The Big 12 will play college football this fall, following a similar decision by the SEC, even as rival conferences such as the Big 10 and Pac-12 decided it wasn’t worth taking the risk during the ongoing coronavirus pandemic.
Who, in the end, will have made the right call? And can U.S. businesses learn anything from the successes and failures of the Big 12’s decision to have players suit up in September?
Bob Bowlsby, the commissioner of the Big 12, told TheStreet’s Jim Cramer that while the league’s choice to play has been “portrayed somewhat as controversial decision” he doesn’t consider that to be the case based “upon the best advice that we could get from medical professionals and scientists.”
Bowlsby said a medical advisory panel from the Big 12 and consultants told the league it should move slowly, make adjustments when necessary and keep re-evaluating its safety procedures and protocols.
Some businesses in the U.S. already have been trying that strategy, bringing back to the office small groups of people so employees can stick to social distancing and wear masks, practices which the medical community has said are the most effective way to mitigate the spread of the virus.
Cardiovascular concerns, as well as the potential for some young athletes to develop myocarditis, were prevalent in the decision for the Big 10 and Pac-12 to postpone their respective seasons. “The last month or two, even asymptomatic young people are developing myocardial injury,” Dr. Matthew Martinez told Sports Illustrated in a recent article.
Those concerns could also exist in the broader economy, particularly in offices and in businesses with a younger workforce.
However, there isn't consensus across the medical community. Dr. Michael Ackerman, a genetic cardiologist at the Mayo Clinic, and one of the medical professionals consulted in the Big 12 decision to play, told Cramer the heart should not be the tipping point in sports decisions:
While Ackerman doesn't deny coronavirus can cause myocarditis, he noted that current studies have been primarily on middle-aged adults rather than young, healthy athletes.
"The heart doesn't deserve to be the certain of the universe in this equation," Ackerman said. "The heart isn't and should not be used as a straw that broke the proverbial camel's back reason to say, 'We're done with sports for now or students returning to campus for now.'"
Many businesses, such as Wells Fargo (WFC) - Get Report, Boeing (BA) - Get Report, Cisco (CSCO) - Get Report and Lowe’s (LOW) - Get Report had plans to bring workers back into the office after Labor Day. But more than half said in a survey conducted by the Pacific Business Group of Health they would be postponing those plans. In fact, Salesforce.com (CRM) - Get Report, the cloud computing giant, has given its workers the option of working from home until at least July 31, 2021, extending that from the end of this year.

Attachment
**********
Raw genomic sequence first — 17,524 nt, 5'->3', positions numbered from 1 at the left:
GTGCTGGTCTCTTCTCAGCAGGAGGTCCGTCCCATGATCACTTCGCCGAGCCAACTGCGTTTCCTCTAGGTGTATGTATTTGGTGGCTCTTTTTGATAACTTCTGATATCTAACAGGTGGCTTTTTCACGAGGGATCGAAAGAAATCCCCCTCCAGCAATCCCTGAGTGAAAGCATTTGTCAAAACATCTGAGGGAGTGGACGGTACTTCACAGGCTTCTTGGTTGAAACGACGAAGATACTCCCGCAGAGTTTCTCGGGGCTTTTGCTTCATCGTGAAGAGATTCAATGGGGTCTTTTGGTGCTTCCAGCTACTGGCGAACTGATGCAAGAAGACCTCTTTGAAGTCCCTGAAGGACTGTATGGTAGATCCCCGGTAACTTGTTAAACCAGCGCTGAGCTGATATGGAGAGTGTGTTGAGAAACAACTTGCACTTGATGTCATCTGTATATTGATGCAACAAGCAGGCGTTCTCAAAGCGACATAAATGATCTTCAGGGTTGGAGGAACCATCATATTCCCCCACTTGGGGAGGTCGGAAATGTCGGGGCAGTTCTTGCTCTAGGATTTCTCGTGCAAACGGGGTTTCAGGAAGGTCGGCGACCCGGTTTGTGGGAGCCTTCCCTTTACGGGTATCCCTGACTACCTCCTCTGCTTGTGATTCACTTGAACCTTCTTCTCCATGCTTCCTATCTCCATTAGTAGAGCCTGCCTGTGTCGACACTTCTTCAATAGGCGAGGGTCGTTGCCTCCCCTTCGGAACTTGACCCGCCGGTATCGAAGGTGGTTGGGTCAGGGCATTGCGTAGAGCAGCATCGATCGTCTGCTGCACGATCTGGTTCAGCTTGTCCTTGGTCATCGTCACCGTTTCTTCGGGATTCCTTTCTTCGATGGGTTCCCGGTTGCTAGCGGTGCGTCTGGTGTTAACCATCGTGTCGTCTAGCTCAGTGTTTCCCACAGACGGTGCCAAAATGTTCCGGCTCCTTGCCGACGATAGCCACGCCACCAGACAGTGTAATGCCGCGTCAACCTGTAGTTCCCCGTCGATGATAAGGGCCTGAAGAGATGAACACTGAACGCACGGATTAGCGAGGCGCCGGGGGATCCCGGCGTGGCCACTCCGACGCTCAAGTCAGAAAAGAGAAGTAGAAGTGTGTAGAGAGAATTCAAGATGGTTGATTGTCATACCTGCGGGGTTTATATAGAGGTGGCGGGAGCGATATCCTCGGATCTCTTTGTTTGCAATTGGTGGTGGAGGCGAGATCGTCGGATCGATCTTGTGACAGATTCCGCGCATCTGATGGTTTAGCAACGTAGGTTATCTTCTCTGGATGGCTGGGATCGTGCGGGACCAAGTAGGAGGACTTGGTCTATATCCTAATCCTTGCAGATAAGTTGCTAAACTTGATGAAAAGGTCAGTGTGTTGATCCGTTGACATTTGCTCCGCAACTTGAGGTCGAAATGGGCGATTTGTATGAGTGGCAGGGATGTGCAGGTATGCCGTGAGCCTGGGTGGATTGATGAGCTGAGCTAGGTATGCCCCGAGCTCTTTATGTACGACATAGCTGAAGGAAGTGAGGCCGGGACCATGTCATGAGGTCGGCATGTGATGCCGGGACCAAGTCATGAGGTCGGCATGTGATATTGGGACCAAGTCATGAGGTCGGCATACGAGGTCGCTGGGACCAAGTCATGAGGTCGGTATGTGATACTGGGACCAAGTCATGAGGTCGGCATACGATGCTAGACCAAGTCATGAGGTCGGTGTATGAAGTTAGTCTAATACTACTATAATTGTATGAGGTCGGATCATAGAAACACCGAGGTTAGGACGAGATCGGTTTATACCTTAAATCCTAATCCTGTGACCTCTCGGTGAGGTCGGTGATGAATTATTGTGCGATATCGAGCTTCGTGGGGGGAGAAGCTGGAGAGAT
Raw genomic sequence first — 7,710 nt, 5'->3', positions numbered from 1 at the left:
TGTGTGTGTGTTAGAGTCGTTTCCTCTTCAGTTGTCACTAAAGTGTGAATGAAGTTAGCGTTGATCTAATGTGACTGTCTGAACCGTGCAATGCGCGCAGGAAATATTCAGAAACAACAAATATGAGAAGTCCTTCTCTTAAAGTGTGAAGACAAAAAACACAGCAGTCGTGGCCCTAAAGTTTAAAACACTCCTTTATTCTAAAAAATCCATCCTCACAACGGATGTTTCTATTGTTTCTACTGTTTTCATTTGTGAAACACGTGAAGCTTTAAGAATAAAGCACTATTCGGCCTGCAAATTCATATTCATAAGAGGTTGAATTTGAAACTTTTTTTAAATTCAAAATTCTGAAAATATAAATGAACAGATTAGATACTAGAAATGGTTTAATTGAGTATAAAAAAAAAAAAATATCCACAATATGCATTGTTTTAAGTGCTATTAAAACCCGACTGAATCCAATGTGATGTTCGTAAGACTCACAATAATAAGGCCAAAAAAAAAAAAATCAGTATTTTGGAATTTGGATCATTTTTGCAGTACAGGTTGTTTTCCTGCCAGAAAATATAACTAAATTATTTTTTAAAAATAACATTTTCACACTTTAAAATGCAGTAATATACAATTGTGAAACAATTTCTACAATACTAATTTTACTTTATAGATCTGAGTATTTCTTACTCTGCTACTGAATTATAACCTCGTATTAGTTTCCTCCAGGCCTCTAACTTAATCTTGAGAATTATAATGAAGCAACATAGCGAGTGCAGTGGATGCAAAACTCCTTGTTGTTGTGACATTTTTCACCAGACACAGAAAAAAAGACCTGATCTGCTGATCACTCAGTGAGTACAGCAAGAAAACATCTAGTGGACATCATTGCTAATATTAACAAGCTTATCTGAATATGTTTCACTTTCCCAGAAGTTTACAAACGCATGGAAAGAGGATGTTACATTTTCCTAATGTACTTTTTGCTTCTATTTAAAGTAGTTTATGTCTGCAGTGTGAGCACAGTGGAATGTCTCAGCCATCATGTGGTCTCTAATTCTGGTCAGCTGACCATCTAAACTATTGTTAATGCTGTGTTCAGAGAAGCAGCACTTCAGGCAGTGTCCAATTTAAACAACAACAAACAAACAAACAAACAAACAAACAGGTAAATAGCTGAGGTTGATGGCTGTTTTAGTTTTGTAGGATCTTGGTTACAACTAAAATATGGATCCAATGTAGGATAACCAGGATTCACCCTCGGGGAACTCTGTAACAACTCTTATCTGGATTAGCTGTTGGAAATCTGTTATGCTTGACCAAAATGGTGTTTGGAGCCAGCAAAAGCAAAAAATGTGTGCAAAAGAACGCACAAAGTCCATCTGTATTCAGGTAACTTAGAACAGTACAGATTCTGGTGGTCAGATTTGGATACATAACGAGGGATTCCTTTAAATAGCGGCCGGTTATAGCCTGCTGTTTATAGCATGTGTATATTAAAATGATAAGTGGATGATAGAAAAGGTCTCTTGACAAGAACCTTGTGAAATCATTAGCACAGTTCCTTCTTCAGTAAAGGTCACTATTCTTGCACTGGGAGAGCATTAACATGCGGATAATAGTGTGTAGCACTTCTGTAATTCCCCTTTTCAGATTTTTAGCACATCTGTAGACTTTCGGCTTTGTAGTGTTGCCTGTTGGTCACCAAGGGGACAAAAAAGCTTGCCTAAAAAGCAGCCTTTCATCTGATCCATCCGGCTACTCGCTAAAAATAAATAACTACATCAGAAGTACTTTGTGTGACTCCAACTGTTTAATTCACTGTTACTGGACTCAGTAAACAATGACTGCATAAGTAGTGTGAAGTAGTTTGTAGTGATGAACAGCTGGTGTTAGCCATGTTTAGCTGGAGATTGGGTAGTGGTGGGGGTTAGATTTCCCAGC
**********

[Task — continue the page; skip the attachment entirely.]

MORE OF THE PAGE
Cramer, in a recent article for Real Money, said the decision from Salesforce and its CEO, Marc Benioff, shows that moves by many companies to a work-from-home model aren't a fad but could have longer-term implications for the U.S. workforce.
"Work at home, stay at home was supposed to be a fad," Cramer wrote. "Salesforce told us it wasn't. Now, I expect as many companies as can do, to follow suit."
Jim Mora, a former coach of UCLA and the NFL’s Atlanta Falcons and Seattle Seahawks who now works as an analyst at ESPN, told Cramer he doesn’t think there is a safer environment than a college football environment that is controlled by coaches, medical professionals, nutritionists and psychologists.
That may be so, but employers won’t have the same control over their workers who either head home to their families, go shopping, or run errands after their workdays are done.
With nearly 30 million Americans still out of work, and Congress dithering over extended benefits for the still-growing number of unemployed, it’s not a stretch to suggest that businesses are looking to the success and failure of sports leagues, both college and pro, for guidance as to how and when the world’s biggest economy can finally return to normal.
Martin Baccardax contributed to this article.